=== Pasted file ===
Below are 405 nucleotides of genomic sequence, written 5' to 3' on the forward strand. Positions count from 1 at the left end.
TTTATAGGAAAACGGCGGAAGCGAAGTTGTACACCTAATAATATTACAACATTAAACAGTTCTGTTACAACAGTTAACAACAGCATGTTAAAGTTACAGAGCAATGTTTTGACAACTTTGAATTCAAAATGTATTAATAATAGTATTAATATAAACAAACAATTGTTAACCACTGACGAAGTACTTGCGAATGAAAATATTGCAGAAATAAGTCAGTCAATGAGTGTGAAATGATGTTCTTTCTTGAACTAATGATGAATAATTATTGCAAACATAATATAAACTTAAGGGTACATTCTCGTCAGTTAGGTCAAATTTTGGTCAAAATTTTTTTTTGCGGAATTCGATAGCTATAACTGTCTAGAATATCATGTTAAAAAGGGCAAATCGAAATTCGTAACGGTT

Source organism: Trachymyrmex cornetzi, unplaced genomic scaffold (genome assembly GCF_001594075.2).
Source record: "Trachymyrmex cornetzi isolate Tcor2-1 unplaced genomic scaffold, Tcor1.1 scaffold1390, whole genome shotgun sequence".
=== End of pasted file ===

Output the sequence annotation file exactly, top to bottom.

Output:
Below are 405 nucleotides of genomic sequence, written 5' to 3' on the forward strand. Positions count from 1 at the left end.
TTTATAGGAAAACGGCGGAAGCGAAGTTGTACACCTAATAATATTACAACATTAAACAGTTCTGTTACAACAGTTAACAACAGCATGTTAAAGTTACAGAGCAATGTTTTGACAACTTTGAATTCAAAATGTATTAATAATAGTATTAATATAAACAAACAATTGTTAACCACTGACGAAGTACTTGCGAATGAAAATATTGCAGAAATAAGTCAGTCAATGAGTGTGAAATGATGTTCTTTCTTGAACTAATGATGAATAATTATTGCAAACATAATATAAACTTAAGGGTACATTCTCGTCAGTTAGGTCAAATTTTGGTCAAAATTTTTTTTTGCGGAATTCGATAGCTATAACTGTCTAGAATATCATGTTAAAAAGGGCAAATCGAAATTCGTAACGGTT

Source organism: Trachymyrmex cornetzi, unplaced genomic scaffold (genome assembly GCF_001594075.2).
Source record: "Trachymyrmex cornetzi isolate Tcor2-1 unplaced genomic scaffold, Tcor1.1 scaffold1390, whole genome shotgun sequence".